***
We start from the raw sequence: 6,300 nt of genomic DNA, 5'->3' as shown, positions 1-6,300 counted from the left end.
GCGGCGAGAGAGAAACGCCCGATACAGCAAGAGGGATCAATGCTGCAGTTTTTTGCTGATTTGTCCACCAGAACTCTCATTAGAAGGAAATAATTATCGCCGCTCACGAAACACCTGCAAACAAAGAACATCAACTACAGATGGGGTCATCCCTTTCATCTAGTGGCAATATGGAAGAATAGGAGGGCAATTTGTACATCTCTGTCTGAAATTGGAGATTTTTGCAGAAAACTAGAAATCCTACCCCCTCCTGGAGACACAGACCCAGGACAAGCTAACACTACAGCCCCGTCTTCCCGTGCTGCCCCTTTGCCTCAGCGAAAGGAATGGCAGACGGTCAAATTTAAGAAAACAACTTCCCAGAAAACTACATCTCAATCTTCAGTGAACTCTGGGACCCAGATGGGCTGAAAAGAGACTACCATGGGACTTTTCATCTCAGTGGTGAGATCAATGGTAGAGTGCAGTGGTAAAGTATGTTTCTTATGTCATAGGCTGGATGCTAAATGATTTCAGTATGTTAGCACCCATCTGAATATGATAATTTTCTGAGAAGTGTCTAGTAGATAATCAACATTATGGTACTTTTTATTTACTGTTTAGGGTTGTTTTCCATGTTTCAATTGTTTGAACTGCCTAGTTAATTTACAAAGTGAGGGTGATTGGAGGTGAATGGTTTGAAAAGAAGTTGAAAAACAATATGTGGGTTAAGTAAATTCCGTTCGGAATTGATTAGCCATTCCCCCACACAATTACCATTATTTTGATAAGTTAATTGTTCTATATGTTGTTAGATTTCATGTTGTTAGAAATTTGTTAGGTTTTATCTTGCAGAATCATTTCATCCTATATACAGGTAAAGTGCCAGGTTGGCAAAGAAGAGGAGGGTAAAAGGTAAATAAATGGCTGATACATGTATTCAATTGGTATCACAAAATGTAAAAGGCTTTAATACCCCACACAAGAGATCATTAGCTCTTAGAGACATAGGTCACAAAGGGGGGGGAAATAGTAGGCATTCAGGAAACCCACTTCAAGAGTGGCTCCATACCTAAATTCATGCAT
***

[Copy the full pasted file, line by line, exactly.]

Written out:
We start from the raw sequence: 6,300 nt of genomic DNA, 5'->3' as shown, positions 1-6,300 counted from the left end.
GCGGCGAGAGAGAAACGCCCGATACAGCAAGAGGGATCAATGCTGCAGTTTTTTGCTGATTTGTCCACCAGAACTCTCATTAGAAGGAAATAATTATCGCCGCTCACGAAACACCTGCAAACAAAGAACATCAACTACAGATGGGGTCATCCCTTTCATCTAGTGGCAATATGGAAGAATAGGAGGGCAATTTGTACATCTCTGTCTGAAATTGGAGATTTTTGCAGAAAACTAGAAATCCTACCCCCTCCTGGAGACACAGACCCAGGACAAGCTAACACTACAGCCCCGTCTTCCCGTGCTGCCCCTTTGCCTCAGCGAAAGGAATGGCAGACGGTCAAATTTAAGAAAACAACTTCCCAGAAAACTACATCTCAATCTTCAGTGAACTCTGGGACCCAGATGGGCTGAAAAGAGACTACCATGGGACTTTTCATCTCAGTGGTGAGATCAATGGTAGAGTGCAGTGGTAAAGTATGTTTCTTATGTCATAGGCTGGATGCTAAATGATTTCAGTATGTTAGCACCCATCTGAATATGATAATTTTCTGAGAAGTGTCTAGTAGATAATCAACATTATGGTACTTTTTATTTACTGTTTAGGGTTGTTTTCCATGTTTCAATTGTTTGAACTGCCTAGTTAATTTACAAAGTGAGGGTGATTGGAGGTGAATGGTTTGAAAAGAAGTTGAAAAACAATATGTGGGTTAAGTAAATTCCGTTCGGAATTGATTAGCCATTCCCCCACACAATTACCATTATTTTGATAAGTTAATTGTTCTATATGTTGTTAGATTTCATGTTGTTAGAAATTTGTTAGGTTTTATCTTGCAGAATCATTTCATCCTATATACAGGTAAAGTGCCAGGTTGGCAAAGAAGAGGAGGGTAAAAGGTAAATAAATGGCTGATACATGTATTCAATTGGTATCACAAAATGTAAAAGGCTTTAATACCCCACACAAGAGATCATTAGCTCTTAGAGACATAGGTCACAAAGGGGGGGGAAATAGTAGGCATTCAGGAAACCCACTTCAAGAGTGGCTCCATACCTAAATTCATGCAT